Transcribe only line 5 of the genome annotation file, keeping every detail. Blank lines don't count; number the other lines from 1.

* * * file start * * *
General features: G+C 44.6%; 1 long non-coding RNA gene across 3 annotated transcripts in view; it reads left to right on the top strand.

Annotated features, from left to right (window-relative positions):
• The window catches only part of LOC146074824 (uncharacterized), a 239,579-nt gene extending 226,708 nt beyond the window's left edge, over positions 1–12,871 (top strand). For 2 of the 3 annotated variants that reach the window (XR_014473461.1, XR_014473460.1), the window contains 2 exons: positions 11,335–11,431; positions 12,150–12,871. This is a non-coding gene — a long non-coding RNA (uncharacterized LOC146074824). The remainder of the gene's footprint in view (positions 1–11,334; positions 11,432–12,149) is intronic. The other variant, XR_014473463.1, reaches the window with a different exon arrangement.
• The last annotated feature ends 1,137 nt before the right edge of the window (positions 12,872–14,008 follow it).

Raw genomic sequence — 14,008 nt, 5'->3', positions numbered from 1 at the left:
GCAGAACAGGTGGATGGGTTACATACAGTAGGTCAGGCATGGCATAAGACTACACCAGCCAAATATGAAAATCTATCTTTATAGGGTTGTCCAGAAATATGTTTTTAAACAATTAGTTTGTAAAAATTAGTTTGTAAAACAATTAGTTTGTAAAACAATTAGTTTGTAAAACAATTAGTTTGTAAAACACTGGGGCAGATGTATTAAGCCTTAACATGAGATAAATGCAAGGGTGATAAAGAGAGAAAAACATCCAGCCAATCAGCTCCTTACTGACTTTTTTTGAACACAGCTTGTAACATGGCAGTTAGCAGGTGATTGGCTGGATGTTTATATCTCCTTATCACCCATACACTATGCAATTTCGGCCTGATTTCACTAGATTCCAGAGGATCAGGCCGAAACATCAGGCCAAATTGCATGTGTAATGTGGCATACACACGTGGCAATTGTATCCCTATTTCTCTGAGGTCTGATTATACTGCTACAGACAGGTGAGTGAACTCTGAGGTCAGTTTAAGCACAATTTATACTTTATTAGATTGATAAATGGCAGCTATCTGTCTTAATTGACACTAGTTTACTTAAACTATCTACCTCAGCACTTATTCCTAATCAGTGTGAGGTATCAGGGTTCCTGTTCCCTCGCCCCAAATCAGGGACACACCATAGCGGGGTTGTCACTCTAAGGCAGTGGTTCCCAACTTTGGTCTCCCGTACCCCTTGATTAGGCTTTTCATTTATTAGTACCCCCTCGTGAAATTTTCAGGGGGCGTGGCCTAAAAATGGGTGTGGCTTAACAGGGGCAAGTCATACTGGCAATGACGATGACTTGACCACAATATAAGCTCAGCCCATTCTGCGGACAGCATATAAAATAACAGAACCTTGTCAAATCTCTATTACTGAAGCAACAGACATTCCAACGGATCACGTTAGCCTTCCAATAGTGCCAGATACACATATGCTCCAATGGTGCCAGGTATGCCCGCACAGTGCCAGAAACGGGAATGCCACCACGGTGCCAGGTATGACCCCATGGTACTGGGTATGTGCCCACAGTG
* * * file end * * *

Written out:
Raw genomic sequence — 14,008 nt, 5'->3', positions numbered from 1 at the left: